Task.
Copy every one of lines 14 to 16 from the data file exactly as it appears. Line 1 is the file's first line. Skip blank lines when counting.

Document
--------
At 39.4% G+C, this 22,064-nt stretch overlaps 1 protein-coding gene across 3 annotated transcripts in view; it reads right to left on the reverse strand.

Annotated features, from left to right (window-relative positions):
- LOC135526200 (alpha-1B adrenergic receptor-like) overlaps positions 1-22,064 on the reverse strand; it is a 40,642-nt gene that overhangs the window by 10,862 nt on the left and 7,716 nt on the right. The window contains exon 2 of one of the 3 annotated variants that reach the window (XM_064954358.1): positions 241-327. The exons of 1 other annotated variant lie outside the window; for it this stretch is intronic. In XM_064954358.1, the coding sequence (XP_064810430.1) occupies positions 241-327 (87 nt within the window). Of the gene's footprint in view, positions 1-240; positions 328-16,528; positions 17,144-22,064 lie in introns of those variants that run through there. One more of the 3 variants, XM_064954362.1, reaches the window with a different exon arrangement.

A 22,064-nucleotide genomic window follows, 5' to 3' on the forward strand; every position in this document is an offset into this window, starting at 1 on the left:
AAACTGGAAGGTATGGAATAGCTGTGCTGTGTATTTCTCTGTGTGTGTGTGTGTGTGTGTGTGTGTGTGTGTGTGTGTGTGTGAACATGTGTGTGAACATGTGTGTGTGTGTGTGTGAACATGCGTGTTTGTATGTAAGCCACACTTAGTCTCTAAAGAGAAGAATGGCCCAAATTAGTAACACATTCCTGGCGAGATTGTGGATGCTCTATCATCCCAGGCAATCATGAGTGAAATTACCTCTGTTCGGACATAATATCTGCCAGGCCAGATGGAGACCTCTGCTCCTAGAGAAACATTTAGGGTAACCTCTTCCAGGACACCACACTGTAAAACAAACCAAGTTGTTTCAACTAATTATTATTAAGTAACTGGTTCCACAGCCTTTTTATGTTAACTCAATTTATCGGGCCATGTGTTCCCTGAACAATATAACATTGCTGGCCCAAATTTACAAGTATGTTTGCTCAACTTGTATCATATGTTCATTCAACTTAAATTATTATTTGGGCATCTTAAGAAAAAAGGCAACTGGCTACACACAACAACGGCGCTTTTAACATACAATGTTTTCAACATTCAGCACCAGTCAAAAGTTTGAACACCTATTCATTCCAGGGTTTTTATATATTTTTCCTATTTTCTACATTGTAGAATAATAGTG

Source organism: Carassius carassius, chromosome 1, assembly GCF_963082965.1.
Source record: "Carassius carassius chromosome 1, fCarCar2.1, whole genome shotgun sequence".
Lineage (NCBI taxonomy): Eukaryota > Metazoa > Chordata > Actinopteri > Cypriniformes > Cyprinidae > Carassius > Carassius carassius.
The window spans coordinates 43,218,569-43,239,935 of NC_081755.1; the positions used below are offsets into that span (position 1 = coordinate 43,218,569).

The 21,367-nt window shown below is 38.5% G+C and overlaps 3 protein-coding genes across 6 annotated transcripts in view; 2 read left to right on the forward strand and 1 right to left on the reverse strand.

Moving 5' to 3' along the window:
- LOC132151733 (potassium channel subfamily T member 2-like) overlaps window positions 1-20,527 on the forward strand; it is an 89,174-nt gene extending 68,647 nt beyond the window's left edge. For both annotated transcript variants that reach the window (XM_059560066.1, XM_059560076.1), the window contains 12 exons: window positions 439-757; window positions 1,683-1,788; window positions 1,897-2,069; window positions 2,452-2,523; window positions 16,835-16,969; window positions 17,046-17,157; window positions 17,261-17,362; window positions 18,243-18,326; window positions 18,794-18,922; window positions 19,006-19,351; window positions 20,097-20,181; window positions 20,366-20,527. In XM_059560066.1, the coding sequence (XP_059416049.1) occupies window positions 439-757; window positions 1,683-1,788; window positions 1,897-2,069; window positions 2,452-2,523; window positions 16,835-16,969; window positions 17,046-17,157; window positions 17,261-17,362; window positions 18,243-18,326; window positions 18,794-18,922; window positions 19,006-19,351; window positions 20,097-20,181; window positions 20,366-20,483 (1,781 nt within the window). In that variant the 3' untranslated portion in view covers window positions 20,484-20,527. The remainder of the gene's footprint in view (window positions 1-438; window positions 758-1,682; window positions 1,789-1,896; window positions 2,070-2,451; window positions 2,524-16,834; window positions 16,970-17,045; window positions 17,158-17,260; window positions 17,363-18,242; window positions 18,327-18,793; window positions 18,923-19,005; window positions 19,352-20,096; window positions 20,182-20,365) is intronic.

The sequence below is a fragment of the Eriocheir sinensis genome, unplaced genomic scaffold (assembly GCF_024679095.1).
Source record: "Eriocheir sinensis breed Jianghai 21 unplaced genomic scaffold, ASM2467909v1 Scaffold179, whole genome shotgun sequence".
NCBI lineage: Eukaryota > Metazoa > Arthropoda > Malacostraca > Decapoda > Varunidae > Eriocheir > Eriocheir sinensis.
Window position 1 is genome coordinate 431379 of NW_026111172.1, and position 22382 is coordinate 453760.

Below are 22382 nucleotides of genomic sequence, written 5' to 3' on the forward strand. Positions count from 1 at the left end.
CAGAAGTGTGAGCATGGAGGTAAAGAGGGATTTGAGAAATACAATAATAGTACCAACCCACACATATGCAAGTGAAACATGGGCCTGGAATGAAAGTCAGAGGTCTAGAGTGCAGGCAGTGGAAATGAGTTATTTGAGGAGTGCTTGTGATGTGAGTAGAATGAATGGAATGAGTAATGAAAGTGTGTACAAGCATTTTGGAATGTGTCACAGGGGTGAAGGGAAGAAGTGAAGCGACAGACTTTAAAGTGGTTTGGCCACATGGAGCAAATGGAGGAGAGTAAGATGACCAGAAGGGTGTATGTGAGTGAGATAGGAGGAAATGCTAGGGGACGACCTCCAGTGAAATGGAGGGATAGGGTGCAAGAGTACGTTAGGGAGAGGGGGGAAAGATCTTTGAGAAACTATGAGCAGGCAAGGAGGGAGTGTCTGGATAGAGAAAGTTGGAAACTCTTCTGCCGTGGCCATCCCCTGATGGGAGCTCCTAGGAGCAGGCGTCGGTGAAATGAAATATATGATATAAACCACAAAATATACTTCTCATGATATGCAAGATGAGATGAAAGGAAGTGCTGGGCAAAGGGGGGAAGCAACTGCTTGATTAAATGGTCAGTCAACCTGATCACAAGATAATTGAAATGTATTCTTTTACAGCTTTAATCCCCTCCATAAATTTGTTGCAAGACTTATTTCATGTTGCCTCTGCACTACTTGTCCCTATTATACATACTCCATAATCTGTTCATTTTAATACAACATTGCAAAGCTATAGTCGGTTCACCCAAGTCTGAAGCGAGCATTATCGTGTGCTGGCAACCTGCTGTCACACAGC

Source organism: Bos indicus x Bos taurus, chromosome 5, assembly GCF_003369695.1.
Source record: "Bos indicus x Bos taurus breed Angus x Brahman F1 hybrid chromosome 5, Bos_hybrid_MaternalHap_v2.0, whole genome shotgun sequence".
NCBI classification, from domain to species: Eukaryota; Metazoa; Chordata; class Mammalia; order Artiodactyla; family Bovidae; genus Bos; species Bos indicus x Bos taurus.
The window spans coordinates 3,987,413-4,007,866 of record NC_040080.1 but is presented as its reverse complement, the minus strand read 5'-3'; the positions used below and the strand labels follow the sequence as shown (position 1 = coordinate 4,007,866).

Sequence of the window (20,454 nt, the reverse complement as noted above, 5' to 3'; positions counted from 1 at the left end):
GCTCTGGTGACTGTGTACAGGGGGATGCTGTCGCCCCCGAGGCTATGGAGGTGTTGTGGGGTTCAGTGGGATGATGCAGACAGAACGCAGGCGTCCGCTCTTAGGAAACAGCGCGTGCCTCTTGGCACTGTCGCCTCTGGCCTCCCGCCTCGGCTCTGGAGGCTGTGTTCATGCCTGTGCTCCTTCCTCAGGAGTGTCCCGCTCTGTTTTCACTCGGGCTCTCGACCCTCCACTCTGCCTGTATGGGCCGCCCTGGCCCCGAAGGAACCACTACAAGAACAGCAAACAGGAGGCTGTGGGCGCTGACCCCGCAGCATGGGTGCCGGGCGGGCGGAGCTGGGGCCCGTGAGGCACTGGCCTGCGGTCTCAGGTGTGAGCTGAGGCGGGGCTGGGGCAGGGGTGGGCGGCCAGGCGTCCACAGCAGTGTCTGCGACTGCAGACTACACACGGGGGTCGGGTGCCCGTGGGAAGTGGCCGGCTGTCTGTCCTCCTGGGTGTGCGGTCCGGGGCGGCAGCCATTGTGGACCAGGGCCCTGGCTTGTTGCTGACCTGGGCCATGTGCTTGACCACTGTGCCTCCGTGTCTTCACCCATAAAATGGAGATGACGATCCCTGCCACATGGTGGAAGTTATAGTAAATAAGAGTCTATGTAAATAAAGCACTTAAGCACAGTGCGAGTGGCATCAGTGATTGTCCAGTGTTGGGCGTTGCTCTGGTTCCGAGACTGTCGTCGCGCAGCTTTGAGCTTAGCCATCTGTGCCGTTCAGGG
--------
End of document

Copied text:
Source record: "Eriocheir sinensis breed Jianghai 21 unplaced genomic scaffold, ASM2467909v1 Scaffold179, whole genome shotgun sequence".
NCBI lineage: Eukaryota > Metazoa > Arthropoda > Malacostraca > Decapoda > Varunidae > Eriocheir > Eriocheir sinensis.
Window position 1 is genome coordinate 431379 of NW_026111172.1, and position 22382 is coordinate 453760.